Friday, December 17, 2010

Bashevkin and Deisley Win 2010-2011 Doris M. and Norman T. Halpin Prize for Interdisciplinary Senior Capstone Projects

Thanks to the generosity of Doris M. and Norman T. Halpin, the Brown University School of Engineering Executive Committee provides research awards for exceptional undergraduates. Projects are awarded based on how well they demonstrate the power of interdisciplinary thought in engineering science and design. This year's winners of the Halpin Prize are Eli Bashivkin '11 and Daniel Deisley '11.

Excerpts from Eli's Halpin award nomination:
Eli has been interested in spaceflight since he was young, and has long know he has wanted to enter the aerospace engineering industry. Eli chose to attend Brown despite the lack of an aerospace program to take advantage of the open curriculum to design for himself a course of study leading to a broader technical background, to address the issues of technology in society, and to supplement his classroom education with team work and independent study projects. Professor Rick Fleeter is supervising his work on an innovative desktop scale hybrid rocket motor safe enough for development and use by students in an academic lab environment.

Eli has spent his entire time at Brown as a member of Brown's Formula SAE Design Team, a large interdisciplinary effort that combines engineering, production, and business to design and build a racecar from scratch each year. Eli has worked extensively on all aspects of this process, manufacturing components, contacting and working with sponsors, managing small teams, designed the brake, drivetrain, and powertrain subsystems of the vehicle.

Eli has defined an independent study project for this year to develop a low thrust, paraffin-fueled, hybrid rocket motor. Hybrid rocket motors are exceptionally simpler, and in many cases safer, than traditional liquid rocket engines, and thus can be used to reduce costs and put missions requiring propulsion in the hands of students and academic experimentalists. Paraffin has recently been recognized as an exceptional fuel for these applications. Tests have been done on large (50,000 Newton thrust) paraffin hybrid rocket engines used for launch into space, but little work has been conducted on how small these motors can be made to work. Eli's designs are at the 1 Newton level and below, with rocket motor diameter of a centimeter or two.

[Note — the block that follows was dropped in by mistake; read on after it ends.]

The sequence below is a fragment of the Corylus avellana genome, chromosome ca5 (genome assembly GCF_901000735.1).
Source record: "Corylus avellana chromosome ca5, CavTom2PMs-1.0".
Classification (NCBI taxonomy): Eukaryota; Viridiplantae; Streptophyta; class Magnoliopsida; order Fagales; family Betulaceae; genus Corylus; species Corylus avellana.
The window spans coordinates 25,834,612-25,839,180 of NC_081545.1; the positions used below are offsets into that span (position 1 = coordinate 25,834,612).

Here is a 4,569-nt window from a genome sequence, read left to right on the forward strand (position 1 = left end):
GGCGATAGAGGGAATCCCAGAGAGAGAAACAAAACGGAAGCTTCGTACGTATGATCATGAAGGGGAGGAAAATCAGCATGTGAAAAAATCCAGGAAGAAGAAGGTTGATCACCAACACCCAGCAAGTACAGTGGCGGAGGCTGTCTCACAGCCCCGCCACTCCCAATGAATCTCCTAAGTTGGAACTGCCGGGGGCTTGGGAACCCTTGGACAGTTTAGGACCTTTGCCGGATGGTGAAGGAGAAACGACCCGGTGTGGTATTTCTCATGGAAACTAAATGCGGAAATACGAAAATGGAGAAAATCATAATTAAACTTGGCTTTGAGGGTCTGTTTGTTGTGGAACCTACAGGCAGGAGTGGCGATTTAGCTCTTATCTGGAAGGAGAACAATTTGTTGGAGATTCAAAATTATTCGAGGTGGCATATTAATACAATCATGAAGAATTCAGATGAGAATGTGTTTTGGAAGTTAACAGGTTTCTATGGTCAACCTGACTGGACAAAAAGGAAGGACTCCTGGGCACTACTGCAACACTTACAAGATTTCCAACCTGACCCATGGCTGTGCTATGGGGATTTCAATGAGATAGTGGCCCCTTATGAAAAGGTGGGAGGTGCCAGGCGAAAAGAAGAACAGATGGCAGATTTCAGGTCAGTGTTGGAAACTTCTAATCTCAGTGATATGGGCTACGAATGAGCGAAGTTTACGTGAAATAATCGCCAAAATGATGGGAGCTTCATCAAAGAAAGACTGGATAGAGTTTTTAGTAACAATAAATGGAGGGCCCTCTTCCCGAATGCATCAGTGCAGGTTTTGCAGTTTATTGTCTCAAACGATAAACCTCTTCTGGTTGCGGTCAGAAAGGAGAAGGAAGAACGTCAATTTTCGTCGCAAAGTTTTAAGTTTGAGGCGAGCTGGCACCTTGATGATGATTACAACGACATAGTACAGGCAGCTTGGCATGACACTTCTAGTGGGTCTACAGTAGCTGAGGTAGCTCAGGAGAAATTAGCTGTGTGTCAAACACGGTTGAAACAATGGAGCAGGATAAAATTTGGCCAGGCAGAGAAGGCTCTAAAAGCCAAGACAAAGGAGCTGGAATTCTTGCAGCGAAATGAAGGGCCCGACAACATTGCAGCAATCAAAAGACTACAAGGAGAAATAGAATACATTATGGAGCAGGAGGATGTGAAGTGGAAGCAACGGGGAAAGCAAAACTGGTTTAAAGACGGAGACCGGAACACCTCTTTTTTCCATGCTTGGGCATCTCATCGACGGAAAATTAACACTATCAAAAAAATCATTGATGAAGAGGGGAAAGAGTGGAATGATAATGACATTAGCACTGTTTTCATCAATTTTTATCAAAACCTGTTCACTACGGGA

Excerpts from Daniel's Halpin award nomination:
Daniel's thesis on carbon nanotube EMI shielding is one that addresses issues emerging from the intersection between the fields of electrical engineering, material science, physics of phase transitions, and polymer chemistry. In his research, he will team up with members of the Laboratory of Emerging Technology to explore a novel carbon nanotube - polymer composite and its multifunctions, with his focus placed on its effectiveness and optimization for EMI (electromagnetic interference) shielding. The thesis will experimentally assess the incorporation of carbon nanotube networks into phase-changing polymer for EM shielding, leading to an optimized EMI shielding material that is ultra-thin, lightweight, corrosion and scratch resistant, flexible, and scalable. If successful, his work has the potential to pave the way for applications of the EMI-shielding composite in passport, bank card, and personnel ID card protection, as well as RFID enabled supply-chain management systems.